Illinois unions wrote the laws they blame in ‘fair share’ debate
Unions say state law forces them to represent all government workers – even those who don’t want to belong to a union. The catch? That’s what unions asked for.
State law mandates that unions represent all workers in their bargaining unit, even if some workers do not want to be represented by a union. Government unions argue that since they are required to represent all workers, they are entitled to receive a cut of every workers’ paycheck.
But is state law really to blame for the requirement that unions represent everyone? Not exactly.
A few of the state’s biggest government unions – including the Illinois Education Association, or IEA; the Illinois Federation of Teachers, or IFT; and the AFL-CIO – wrote these laws more than 30 years ago. These groups, along with the American Federation of State and County Municipal employees, or AFSCME, then registered their support for this legislation in the Statehouse.
Fair-share fees, also known as “agency” fees, are fees paid by those public employees in a bargaining unit who do not want to join the union as members, but still benefit from collective-bargaining agreements. The fees are supposed to pay the union for the work put into collective bargaining in order to prevent so-called “free riders,” workers who receive union benefits without cost.
In defending these fees, unions have complained that “under state law … unions must provide appropriate services, including representation, to all members of a bargaining unit – union members and non-union members.” Their argument is that because a union’s hands are tied by state law that requires them to represent nonmembers, it is only “fair” that unions receive some money for providing those legally imposed services.
State laws governing public labor relations and educational labor relations do state that when a union is certified or recognized as representing the majority of employees in a bargaining unit, that union becomes the exclusive representative. The exclusive representative is then responsible for representing all employees in the bargaining unit, including those who are not members of the union.
The problem with the union claiming their hands are tied, however, is that the unions wrote the laws they now complain bind them to fair-share rules.
Both the Illinois Public Labor Relations Act, or ILPLRA, and the Illinois Educational Labor Relations Act, or IELRA, were passed by the 83rd General Assembly in 1983. A look back to the legislative history of the two acts reveals that unions did not get saddled with legal obligations to represent nonmembers against their will. Rather, they created these legal obligations at the same time they created the mechanism with which to compensate themselves for those obligations.
Like most laws, the state law that binds the unions to the structure of representing members and nonmembers alike did not appear out of thin air. Laws are drafted, filed and advocated for by stakeholders who have significant influence over the final product of a bill. In the case of state labor-relations laws, those stakeholders were the unions themselves.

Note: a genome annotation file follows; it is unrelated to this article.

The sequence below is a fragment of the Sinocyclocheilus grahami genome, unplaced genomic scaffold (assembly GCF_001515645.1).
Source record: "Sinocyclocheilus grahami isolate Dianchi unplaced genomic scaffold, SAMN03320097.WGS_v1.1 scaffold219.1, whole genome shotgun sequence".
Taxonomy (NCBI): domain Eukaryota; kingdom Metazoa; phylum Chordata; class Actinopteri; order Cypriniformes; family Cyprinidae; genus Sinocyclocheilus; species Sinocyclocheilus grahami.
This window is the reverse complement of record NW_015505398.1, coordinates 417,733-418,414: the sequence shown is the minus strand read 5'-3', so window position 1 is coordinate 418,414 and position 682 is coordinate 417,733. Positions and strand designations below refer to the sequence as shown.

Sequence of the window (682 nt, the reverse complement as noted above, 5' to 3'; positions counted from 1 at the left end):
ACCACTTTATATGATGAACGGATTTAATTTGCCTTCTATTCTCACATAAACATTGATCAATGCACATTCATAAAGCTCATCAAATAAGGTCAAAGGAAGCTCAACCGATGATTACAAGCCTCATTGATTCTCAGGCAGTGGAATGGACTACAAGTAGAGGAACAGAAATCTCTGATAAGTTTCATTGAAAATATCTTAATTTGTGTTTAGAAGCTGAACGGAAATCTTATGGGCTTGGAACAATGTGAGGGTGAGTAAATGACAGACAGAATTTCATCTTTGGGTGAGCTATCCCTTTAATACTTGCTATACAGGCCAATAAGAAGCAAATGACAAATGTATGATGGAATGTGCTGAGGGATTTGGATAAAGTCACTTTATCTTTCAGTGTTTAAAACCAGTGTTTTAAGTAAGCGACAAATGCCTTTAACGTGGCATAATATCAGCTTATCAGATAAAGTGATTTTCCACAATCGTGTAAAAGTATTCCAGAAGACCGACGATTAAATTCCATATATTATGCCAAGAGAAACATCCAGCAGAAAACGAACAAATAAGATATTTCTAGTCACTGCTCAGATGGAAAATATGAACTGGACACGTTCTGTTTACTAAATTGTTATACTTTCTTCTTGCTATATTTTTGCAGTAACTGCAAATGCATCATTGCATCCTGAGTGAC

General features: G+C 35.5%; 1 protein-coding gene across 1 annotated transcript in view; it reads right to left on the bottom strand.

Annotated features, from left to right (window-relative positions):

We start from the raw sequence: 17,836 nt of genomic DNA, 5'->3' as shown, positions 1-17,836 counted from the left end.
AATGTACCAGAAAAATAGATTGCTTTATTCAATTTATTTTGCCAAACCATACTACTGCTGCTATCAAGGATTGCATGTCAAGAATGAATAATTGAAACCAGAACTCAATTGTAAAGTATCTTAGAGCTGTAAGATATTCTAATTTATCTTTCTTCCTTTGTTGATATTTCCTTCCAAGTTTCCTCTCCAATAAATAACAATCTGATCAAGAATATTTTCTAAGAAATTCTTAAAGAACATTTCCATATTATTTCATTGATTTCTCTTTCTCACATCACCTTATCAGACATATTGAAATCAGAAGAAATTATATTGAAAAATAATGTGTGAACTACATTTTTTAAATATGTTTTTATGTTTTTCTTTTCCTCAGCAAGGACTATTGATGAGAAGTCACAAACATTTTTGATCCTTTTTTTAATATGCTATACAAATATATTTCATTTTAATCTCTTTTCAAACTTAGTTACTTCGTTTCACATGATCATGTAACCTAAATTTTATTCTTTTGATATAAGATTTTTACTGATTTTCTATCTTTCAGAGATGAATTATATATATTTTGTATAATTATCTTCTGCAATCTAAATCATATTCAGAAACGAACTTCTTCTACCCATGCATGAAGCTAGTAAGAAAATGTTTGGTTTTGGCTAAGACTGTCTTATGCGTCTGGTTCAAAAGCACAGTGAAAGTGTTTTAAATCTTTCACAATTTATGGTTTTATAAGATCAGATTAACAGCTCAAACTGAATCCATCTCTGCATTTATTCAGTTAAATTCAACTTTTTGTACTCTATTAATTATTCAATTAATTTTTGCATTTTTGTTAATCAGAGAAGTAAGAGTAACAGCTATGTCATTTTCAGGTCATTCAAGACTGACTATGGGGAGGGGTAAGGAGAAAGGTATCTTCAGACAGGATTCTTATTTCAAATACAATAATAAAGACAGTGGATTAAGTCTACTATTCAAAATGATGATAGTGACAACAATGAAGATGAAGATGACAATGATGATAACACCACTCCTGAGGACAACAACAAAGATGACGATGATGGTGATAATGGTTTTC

A good way to get one’s preferred language into a bill is to write the bill oneself. As noted by multiple members of the Illinois House, the IEA and the IFT composed HB 1530, which would become the IELRA. SB 536, which would become the ILPRA, was primarily authored by the AFL-CIO.
Typically, individuals or groups that want to actively lobby for or against a bill will file witness slips with the committee that is discussing the bill. This “slip” indicates their position and the extent to which they want to advocate (a witness may just want to be on record in support or opposition, or they may want to give actual testimony about the bill’s contents and merits).
The IEA and IFT both “slipped” repeatedly as witnesses, and gave oral testimony as proponents of HB 1530.
AFSCME and AFL-CIO conducted similar advocacy on behalf of SB 536.
The active union role behind these bills was also recognized outside of committee. In floor debates over SB 536, former state Sen. George Hudson berated the structure that the bill set up, describing it as a union “recruitment drive” that requires employees to pay a “forced share,” whether they “want to be a part of a union or not.”
The IEA, in fact, was so influential in the creation and passage of HB 1530, that then-Gov. Jim Thompson signed the bill at the union’s event.
If a union wants to defend the policy of forcing nonmembers to be represented by the union and then forcing them to pay for it, that is its prerogative. But to use state law written and tirelessly promoted by the unions themselves as a scapegoat – and “fairness” as a rallying cry – for addressing the issues the law creates is disingenuous.